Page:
The system is not perfect, waiting lists exist and horror stories always appear as in any system but no patient has ever been turned away from an emergency room because they had no money or died because life threatening conditions were not covered by their HMO

And don't even get me started on how much you all pay for medication - thats truly terrifying to those of us living in a subsidised world.

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by ott70, Jan 18, 2009
My personal experiences or observations from this last year from multiple doctor visits:

- I asked for some blood tests to check some uncommon pathogens (mycoplasmas, bacteria, etc). The submitted charges on the bill was $1629. The eligible charges per insurance was $87. That right there is a defining WTF moment for my experience with medical charges and insurance, and how I pity anyone who does not have healthcare. That discrepancy in charges screams "broken wheel" to me.

- The drug companies really control our doctors. If you have a regular doctor who hesitates from whipping out his prescription pad, then that doctor is a diamond in the rough.

- I spent hours in an ER down in Arizona while on vacation. Most horrible experience I've ever had at a clinic / hospital. It reminded me of an ER episode. On the flipside, I have had an ER visit in Colorado and was seen to relatively quick.

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by hbananas, Jan 18, 2009
At age 65 the government doesn't force people into Medicare--their employers do.  The employer buys into a group plan that has language requiring employees to get Medicare as their primary insurance and the employer's plan being secondary.  If that language wasn't present, the group plan would be more expensive, and the employer and employees would not want to pay for it.  Just another of the many factors that go into the equation.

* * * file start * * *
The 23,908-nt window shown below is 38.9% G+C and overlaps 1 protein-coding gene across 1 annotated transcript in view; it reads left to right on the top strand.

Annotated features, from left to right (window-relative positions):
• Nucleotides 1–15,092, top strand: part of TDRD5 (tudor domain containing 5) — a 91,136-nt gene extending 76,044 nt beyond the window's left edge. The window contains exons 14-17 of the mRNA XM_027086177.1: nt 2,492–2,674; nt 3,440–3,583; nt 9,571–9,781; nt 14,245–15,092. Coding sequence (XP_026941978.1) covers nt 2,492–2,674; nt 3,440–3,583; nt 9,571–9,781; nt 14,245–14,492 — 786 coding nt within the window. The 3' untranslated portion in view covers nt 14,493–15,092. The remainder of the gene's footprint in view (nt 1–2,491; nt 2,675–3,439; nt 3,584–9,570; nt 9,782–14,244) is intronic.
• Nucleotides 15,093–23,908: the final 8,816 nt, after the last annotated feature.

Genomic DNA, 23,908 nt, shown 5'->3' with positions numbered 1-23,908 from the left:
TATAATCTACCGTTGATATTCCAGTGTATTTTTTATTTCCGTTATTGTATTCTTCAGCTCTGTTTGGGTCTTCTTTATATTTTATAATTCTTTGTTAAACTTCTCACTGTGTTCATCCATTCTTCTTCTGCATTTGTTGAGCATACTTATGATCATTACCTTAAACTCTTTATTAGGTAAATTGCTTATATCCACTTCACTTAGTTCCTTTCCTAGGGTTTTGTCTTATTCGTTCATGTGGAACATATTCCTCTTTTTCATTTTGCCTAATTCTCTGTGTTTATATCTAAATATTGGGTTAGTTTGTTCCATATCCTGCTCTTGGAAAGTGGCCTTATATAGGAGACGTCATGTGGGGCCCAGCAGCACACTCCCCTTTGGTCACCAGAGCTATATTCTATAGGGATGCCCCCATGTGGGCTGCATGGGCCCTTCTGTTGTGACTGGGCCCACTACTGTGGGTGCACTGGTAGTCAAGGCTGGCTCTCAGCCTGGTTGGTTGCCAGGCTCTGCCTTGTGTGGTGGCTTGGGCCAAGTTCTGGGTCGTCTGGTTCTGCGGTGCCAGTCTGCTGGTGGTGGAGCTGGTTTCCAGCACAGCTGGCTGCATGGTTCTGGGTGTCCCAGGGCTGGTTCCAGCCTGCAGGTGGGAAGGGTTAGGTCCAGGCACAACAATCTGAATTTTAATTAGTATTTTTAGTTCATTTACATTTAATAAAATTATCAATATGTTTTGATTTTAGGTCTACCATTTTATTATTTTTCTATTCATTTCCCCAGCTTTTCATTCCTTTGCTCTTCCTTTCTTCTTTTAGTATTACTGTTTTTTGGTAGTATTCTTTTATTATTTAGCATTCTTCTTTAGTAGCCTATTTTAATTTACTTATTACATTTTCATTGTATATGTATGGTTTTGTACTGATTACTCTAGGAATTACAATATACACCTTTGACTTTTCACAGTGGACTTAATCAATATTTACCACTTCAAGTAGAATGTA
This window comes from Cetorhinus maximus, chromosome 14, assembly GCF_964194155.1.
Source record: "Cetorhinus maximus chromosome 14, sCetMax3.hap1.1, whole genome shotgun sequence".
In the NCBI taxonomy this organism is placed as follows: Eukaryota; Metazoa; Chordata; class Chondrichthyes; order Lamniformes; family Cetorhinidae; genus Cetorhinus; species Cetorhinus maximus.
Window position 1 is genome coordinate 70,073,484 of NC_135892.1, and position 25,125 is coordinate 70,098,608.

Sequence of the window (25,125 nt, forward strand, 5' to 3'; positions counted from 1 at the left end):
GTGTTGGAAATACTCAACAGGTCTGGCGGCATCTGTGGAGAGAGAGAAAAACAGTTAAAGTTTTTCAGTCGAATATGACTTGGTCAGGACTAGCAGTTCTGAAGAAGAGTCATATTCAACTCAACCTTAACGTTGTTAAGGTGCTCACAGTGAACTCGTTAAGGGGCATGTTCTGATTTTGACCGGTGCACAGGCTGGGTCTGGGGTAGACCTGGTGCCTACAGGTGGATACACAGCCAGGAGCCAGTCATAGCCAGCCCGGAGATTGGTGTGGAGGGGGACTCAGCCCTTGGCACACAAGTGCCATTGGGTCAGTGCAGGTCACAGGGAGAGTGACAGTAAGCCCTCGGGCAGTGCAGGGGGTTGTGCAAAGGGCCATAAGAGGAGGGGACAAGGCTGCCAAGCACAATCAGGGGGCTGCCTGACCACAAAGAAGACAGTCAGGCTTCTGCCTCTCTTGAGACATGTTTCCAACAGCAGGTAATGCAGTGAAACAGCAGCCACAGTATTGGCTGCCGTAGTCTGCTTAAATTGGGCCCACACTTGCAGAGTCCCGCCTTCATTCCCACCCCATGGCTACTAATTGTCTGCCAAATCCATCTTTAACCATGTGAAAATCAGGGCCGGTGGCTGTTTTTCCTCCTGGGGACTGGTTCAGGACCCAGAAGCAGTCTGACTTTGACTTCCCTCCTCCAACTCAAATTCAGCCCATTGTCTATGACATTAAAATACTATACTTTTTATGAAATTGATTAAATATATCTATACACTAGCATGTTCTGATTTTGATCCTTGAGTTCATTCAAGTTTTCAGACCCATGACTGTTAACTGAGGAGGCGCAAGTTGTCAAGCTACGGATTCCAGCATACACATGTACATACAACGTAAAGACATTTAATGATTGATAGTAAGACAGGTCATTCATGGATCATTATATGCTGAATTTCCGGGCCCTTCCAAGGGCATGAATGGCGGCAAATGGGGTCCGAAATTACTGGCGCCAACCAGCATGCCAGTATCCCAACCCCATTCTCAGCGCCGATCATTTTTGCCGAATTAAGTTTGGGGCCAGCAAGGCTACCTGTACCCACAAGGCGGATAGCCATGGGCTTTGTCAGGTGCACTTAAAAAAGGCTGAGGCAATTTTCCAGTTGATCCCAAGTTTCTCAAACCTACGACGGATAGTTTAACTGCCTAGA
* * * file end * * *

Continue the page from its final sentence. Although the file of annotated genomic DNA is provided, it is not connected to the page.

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by Jaybay, Jan 18, 2009
Of course the employers and insurance companies only carry a person to age 65.  Why would they keep providing a benefit that the federal government already presents?  That's what I mean about being forced onto medicare.  At 65, you have no choice unless you can afford a private policy.  If you have that kind of money, you don't worry about co-pays.  As the member above noted, he is on disability but not yet 65.  When he turns 65, his policy is gone and it's Hello Medicare.  The carrier will offer medi-gap coverage, but it won't be the same policy he's used to.

All the above posts illustrate to me how dependent we've become on someone else paying our medical bills, whether it be the government (our working neighbors and family members) or an insurance company.  Much as we may not like to hear it, medical providers, pharmaceutical companies, medical supply providers, etc., are not philanthropic entities.  They are businesses as are insurance companies.  We budget for houses, cars, groceries and every luxury, but most people budget nothing for health care because someone else is paying the bill.  

I'll say it again: as long as someone other than the consumer is involved in a transaction, it's a free-for-all of higher and higher prices and lower and lower coverage.  The consumer and provider spend all their time fighting the middle man for money, while he strives to keep it.  How is that good business?  Keep the transaction strictly between the doctor and patient for all but catastrophic events like surgery, and I'll bet my Obama stimulus check that doctor's prices will fall.

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by Savas, Jan 18, 2009
America may have some of the best doctors,  cutting edge research, top of the line medical equipment and wonderful medications.

but all of that is meaningless if Americans don't have access to them.

Which is the problem in America.

Lack of access for the majority.